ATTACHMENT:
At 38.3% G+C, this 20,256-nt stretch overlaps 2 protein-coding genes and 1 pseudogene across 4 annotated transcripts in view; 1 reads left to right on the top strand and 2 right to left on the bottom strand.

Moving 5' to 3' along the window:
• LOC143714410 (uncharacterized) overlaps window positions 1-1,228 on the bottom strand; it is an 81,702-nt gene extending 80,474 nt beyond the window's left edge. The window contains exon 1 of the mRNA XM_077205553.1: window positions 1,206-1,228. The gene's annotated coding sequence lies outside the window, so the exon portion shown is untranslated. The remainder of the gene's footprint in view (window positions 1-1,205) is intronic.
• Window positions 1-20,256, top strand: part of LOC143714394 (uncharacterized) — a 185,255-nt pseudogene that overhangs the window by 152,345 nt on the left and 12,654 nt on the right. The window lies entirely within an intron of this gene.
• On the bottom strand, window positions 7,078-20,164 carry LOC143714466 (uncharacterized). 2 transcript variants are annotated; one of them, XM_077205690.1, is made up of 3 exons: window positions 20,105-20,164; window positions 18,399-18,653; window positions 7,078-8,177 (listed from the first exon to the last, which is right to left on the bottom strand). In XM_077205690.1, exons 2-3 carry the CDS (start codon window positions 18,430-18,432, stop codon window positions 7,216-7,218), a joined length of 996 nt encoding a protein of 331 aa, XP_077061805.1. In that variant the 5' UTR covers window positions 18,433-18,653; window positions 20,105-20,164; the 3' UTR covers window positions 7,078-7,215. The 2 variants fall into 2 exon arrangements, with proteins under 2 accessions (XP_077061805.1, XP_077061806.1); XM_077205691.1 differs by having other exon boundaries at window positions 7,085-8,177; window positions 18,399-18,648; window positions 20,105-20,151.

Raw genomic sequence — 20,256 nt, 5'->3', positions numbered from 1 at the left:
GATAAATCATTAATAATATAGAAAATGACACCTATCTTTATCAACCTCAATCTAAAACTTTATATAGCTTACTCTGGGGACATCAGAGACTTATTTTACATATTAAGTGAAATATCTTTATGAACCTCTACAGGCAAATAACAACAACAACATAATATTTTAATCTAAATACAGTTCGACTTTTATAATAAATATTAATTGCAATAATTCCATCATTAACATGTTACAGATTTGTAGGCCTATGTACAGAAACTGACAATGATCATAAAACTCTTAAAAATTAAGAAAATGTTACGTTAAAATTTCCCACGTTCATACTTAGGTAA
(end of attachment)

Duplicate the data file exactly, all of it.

At 38.3% G+C, this 20,256-nt stretch overlaps 2 protein-coding genes and 1 pseudogene across 4 annotated transcripts in view; 1 reads left to right on the top strand and 2 right to left on the bottom strand.

Moving 5' to 3' along the window:
• LOC143714410 (uncharacterized) overlaps window positions 1-1,228 on the bottom strand; it is an 81,702-nt gene extending 80,474 nt beyond the window's left edge. The window contains exon 1 of the mRNA XM_077205553.1: window positions 1,206-1,228. The gene's annotated coding sequence lies outside the window, so the exon portion shown is untranslated. The remainder of the gene's footprint in view (window positions 1-1,205) is intronic.
• Window positions 1-20,256, top strand: part of LOC143714394 (uncharacterized) — a 185,255-nt pseudogene that overhangs the window by 152,345 nt on the left and 12,654 nt on the right. The window lies entirely within an intron of this gene.
• On the bottom strand, window positions 7,078-20,164 carry LOC143714466 (uncharacterized). 2 transcript variants are annotated; one of them, XM_077205690.1, is made up of 3 exons: window positions 20,105-20,164; window positions 18,399-18,653; window positions 7,078-8,177 (listed from the first exon to the last, which is right to left on the bottom strand). In XM_077205690.1, exons 2-3 carry the CDS (start codon window positions 18,430-18,432, stop codon window positions 7,216-7,218), a joined length of 996 nt encoding a protein of 331 aa, XP_077061805.1. In that variant the 5' UTR covers window positions 18,433-18,653; window positions 20,105-20,164; the 3' UTR covers window positions 7,078-7,215. The 2 variants fall into 2 exon arrangements, with proteins under 2 accessions (XP_077061805.1, XP_077061806.1); XM_077205691.1 differs by having other exon boundaries at window positions 7,085-8,177; window positions 18,399-18,648; window positions 20,105-20,151.

Raw genomic sequence — 20,256 nt, 5'->3', positions numbered from 1 at the left:
GATAAATCATTAATAATATAGAAAATGACACCTATCTTTATCAACCTCAATCTAAAACTTTATATAGCTTACTCTGGGGACATCAGAGACTTATTTTACATATTAAGTGAAATATCTTTATGAACCTCTACAGGCAAATAACAACAACAACATAATATTTTAATCTAAATACAGTTCGACTTTTATAATAAATATTAATTGCAATAATTCCATCATTAACATGTTACAGATTTGTAGGCCTATGTACAGAAACTGACAATGATCATAAAACTCTTAAAAATTAAGAAAATGTTACGTTAAAATTTCCCACGTTCATACTTAGGTAA